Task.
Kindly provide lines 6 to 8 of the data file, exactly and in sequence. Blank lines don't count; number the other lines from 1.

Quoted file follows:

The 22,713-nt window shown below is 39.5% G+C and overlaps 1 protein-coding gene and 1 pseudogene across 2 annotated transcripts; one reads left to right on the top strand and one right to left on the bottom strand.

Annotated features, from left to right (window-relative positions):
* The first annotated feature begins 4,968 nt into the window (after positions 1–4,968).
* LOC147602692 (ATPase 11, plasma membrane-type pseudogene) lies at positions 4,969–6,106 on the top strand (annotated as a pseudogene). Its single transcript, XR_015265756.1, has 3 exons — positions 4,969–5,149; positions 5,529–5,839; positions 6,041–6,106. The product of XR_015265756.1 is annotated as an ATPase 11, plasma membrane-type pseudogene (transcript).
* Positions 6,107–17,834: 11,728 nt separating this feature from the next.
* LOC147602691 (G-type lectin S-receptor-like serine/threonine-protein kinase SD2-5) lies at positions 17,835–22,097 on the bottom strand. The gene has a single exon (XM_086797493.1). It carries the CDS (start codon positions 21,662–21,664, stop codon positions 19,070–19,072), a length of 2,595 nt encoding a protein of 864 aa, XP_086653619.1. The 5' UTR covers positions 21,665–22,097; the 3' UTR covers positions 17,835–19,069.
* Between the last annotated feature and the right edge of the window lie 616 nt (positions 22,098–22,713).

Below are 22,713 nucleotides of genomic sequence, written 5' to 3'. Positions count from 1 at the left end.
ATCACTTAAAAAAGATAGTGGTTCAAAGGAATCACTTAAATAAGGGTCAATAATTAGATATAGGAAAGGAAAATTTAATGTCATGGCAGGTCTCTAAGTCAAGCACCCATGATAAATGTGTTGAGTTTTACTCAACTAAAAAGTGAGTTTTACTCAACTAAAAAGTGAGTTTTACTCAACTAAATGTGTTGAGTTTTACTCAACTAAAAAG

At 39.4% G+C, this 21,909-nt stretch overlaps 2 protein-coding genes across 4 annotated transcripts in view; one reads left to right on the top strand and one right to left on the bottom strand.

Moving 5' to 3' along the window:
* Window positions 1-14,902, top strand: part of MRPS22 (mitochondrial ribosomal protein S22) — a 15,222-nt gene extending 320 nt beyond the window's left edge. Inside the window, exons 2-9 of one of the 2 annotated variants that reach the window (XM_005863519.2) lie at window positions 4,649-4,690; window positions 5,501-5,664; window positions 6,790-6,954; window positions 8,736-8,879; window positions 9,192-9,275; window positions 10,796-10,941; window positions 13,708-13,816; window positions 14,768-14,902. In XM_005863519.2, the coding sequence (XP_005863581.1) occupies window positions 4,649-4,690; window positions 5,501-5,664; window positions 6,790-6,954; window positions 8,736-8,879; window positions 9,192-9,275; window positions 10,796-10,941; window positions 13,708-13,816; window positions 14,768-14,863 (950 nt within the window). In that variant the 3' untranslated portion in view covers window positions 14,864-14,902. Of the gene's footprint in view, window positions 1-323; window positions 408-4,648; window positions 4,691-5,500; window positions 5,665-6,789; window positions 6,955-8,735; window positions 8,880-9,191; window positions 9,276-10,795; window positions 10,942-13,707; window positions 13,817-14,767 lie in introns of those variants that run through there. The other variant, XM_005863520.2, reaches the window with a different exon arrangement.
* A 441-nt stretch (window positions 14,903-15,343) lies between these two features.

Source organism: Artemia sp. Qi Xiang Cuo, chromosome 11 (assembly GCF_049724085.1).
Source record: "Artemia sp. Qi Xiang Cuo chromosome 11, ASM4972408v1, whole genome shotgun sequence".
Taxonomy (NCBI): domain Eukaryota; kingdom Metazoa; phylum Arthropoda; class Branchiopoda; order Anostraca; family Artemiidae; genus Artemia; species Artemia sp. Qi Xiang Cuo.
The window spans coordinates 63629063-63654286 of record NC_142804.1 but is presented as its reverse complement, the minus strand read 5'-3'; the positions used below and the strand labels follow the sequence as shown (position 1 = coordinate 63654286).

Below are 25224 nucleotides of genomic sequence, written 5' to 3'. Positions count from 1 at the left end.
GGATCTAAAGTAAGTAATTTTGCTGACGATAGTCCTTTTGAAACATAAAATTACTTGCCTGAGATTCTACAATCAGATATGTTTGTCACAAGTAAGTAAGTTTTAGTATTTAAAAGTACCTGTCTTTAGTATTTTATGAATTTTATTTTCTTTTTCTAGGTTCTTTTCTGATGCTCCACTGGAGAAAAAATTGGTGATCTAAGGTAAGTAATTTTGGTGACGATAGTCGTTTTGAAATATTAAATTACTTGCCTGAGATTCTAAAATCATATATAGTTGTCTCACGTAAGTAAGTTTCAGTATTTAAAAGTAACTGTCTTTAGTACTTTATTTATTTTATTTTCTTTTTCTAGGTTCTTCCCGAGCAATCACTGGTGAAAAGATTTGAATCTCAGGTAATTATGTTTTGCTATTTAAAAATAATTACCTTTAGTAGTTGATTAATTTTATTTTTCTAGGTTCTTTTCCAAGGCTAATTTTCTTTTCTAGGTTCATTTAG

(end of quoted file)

* LOC147602691 (G-type lectin S-receptor-like serine/threonine-protein kinase SD2-5) lies at positions 17,835–22,097 on the bottom strand. The gene has a single exon (XM_086797493.1). It carries the CDS (start codon positions 21,662–21,664, stop codon positions 19,070–19,072), a length of 2,595 nt encoding a protein of 864 aa, XP_086653619.1. The 5' UTR covers positions 21,665–22,097; the 3' UTR covers positions 17,835–19,069.
* Between the last annotated feature and the right edge of the window lie 616 nt (positions 22,098–22,713).

Below are 22,713 nucleotides of genomic sequence, written 5' to 3'. Positions count from 1 at the left end.